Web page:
Blood Quantum Countdown

Blood Quantum Countdown    
Ceramic, acrylic on canvas, plaster, silver, clock parts
24” x 24” 

Using two different varieties of ceramic clay and a working clock, I explore the Western-imposed concept of blood quantum upon indigenous identity. Like the Western construct of time which was imposed through colonization, blood quantum has imprinted itself upon our collective psyche. Using the image of lightning, which instantly attracts the attention of all who see it flash, I seek to draw attention to the dangers of basing our identity upon racist instruments.

Blood quantum originated during a historical period of the U.S. when Native Americans were viewed as a vanishing race. Today, it enjoys widespread use by tribal and federal governments as a legitimate method of determining whether a person can be considered an American Indian. This piece warns that continuing its use inevitably leads to a countdown to our extinction. 

Faces are depicted as pie charts to show the nonsensical nature of using this race-based method for quantifying Nativeness. Nobody looks like a pie chart. Our survival as a people is based upon a whole spectrum of qualifying factors, from lineal descent to connection to our tribal communities, to protecting, preserving and revitalizing our tribal cultures. It’s time to reassess the viability of the blood quantum system.

By Erin Genia (Sisseton-Wahpeton Oyate)

Exhibited @ the "In the Spirit: Contemporary Northwest Native Arts" show at the Washington State History Museum in 2011. Won Pendleton Prize (People's Choice runner up). It has also shown at the Wing Luke Museum in the exhibition entitled "Under my Skin: Artists Explore race in the 20th Century," in 2013. View this video response to the piece:
Art historian and critic Susan Noyes Platt wrote about the piece here, stating "A ceramic work by Native artist Erin Genia charts the dilution of racial color as though on a clock face with faces losing their color as you progress around the clock." 

The piece showed at "Native Now: Contemporary Art of Today's Native American Artists" at the Duhesa Gallery at Colorado State University from Fall 2014 - Spring 2015.

The work will appeared at the Museum of Northwest Art in La Conner, Washington from October 2015 - January 2016 in "Not Vanishing: Contemporary Expressions in Indigenous Art, 1977-2015," the exhibition, which is being curated by Gail Tremblay, (MicMac/ Onandaga) and Miles Miller (Yakama) will feature 44 artists from Washington, Oregon, Montana, Idaho, and British Columbia whose work has been important to the Contemporary Native American Art Movement. Platt revied the show and said this of the piece's inclusion, "Erin Genia’s  Blood Quantum Countdown affiliates with conceptual art as it poignantly points to why these artists so urgently sustain their cultural heritage in the midst of their immersion in the contemporary world." "Not Vanishing" also traveled to Heritage University and the Missoula Art Museum where it will be up until December 2016. I traveled to the show's opening at MAM and gave an artist's talk about the concepts raised by the piece.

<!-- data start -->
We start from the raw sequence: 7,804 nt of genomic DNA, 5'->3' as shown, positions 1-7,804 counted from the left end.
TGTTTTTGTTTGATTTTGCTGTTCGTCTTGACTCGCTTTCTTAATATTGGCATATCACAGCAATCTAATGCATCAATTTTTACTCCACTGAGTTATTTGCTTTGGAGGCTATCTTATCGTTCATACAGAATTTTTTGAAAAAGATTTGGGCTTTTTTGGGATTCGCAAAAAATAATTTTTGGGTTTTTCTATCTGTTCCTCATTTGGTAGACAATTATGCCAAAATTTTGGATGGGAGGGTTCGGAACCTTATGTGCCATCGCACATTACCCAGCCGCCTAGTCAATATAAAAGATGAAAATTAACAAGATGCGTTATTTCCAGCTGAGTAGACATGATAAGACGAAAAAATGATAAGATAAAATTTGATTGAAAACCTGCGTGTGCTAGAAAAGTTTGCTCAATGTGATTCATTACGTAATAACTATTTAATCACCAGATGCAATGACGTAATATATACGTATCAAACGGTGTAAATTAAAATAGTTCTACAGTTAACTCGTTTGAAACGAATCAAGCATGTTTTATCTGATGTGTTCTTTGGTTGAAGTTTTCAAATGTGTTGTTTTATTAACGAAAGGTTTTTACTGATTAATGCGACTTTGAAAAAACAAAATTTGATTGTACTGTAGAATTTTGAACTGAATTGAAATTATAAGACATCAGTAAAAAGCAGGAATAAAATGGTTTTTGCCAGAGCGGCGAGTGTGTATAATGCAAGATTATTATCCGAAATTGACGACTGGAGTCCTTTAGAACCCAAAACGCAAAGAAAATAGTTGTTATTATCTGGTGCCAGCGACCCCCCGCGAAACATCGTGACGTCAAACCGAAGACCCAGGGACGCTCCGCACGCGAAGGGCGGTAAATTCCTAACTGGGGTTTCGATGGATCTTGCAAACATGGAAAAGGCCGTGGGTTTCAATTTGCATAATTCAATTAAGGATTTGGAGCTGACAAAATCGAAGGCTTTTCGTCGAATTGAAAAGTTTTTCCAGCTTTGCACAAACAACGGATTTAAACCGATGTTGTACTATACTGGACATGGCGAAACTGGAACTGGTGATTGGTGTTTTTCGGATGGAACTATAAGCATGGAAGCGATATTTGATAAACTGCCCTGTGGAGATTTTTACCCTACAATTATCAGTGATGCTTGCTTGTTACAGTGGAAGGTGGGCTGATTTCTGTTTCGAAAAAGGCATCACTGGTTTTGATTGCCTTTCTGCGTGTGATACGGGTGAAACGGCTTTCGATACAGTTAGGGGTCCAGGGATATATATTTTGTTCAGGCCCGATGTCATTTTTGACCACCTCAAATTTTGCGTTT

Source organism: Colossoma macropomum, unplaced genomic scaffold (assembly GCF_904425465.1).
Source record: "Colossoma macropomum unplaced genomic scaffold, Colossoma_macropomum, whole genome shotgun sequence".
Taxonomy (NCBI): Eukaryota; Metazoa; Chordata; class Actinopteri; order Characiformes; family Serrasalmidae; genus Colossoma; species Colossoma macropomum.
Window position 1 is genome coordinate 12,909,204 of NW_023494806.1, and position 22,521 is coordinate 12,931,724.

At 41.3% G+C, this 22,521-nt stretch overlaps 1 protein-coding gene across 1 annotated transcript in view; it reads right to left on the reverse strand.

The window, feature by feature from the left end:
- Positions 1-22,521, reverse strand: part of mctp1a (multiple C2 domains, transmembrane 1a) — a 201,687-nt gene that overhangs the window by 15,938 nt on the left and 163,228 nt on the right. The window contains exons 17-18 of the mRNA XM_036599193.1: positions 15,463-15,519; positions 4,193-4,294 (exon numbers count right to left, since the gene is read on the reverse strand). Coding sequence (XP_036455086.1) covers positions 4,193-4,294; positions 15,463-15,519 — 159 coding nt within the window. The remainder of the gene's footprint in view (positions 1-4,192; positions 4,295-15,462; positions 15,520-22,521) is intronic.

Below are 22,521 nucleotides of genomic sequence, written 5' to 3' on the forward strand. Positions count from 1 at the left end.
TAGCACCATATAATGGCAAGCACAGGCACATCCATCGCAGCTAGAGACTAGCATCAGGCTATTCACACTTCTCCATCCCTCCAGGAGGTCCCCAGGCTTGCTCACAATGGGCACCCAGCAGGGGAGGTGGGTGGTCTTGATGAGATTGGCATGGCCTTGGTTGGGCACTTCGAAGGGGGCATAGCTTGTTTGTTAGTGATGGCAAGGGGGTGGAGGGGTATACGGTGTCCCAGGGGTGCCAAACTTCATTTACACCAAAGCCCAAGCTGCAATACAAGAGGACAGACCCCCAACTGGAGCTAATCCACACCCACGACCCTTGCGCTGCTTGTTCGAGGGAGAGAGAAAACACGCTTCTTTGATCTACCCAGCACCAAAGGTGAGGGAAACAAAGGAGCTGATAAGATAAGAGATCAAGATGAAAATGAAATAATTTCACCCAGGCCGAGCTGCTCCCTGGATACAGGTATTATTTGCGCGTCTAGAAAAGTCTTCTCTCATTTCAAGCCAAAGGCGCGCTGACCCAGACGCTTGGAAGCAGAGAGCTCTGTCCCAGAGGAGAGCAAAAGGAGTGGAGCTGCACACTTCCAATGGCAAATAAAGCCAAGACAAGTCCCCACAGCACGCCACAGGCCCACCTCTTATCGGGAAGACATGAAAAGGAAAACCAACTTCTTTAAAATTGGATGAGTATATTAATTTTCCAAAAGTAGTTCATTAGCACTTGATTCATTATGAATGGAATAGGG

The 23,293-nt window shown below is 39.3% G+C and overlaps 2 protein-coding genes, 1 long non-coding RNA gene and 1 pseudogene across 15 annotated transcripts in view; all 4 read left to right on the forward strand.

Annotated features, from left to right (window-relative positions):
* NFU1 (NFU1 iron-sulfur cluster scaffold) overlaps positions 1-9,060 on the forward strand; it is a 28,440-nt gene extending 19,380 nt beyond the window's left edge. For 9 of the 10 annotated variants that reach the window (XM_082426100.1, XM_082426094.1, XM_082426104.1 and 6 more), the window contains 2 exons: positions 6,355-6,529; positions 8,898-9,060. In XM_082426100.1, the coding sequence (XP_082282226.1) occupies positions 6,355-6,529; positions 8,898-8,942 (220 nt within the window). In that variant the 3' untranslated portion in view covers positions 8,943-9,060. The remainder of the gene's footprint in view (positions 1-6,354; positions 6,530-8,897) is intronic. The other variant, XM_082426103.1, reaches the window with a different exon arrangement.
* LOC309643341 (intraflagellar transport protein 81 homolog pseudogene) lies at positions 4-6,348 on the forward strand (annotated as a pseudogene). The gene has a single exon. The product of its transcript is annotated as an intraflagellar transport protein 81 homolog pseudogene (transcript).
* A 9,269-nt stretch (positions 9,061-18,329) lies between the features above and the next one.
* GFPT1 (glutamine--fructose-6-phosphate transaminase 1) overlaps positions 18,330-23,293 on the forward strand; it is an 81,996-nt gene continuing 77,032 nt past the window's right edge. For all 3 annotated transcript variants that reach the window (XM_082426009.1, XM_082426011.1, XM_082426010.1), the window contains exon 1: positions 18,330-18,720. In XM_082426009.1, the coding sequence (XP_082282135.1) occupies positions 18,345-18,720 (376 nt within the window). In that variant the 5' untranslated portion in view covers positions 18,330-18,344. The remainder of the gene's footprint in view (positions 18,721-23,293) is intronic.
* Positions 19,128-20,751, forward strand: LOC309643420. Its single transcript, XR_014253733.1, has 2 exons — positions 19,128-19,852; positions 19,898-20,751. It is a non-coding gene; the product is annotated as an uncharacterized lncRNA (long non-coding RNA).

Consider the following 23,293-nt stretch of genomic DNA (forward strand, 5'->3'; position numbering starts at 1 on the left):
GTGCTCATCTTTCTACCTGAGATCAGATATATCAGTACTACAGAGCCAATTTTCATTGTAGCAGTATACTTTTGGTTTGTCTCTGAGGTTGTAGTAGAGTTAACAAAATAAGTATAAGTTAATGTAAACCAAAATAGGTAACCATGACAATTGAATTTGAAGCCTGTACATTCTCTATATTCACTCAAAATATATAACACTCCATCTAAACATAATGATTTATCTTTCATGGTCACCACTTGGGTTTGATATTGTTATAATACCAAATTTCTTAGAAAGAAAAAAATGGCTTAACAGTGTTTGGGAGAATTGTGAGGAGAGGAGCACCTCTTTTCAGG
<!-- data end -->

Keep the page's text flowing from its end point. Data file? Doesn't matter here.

Self-Decolonization: On the Dakota Uprising

Self-Decolonization: On the Dakota Uprising
Terracotta, plaster, acrylic, cedar, maps
24” x 21”
This piece is a symbolic attack on an icon of imperialism—Abraham Lincoln, who presided over the largest mass execution in United States history—of 38 Dakota men who took part in the 1862 Dakota Uprising. It is a window into the past that revisits a hidden history of how this country came to be what it is and revises landscapes to reflect our ever-present ancestors. I am a descendant of survivors of genocide, ethnic cleansing, expulsion, relocation, and internment. My ancestors have asked me to revisit this painful past because there is healing that needs to be done and restitution that needs to be made to the Dakota people for the diaspora that was created when we were expelled from our place of origin and forbidden to return. Here, I explore the concept of blood money and subvert the ideals of American mythology while asking myself, “Who are my heroes?” This work is part of a series about Self-Decolonization. The act of creating works for this series is a potent vehicle for decolonizing my own mind and bringing sanity to my life. In learning the truth about my history and trying to make sense of my world, I seek to shed values that have been imposed on me and reclaim those that are my birthright.
Exhibited @
Native Now: Contemporary Arts of Today's Native American Artists, Duhesa Art Gallery, Colorado State University, Fort Collins, Colorado, 2014-2015
In the Spirit: Contemporary Northwest Native Arts Exhibit Washington State History Museum, Tacoma, Washington 2010 
B.E.S.T. of First Nations Blue Horse Gallery, Bellingham, Washington 2010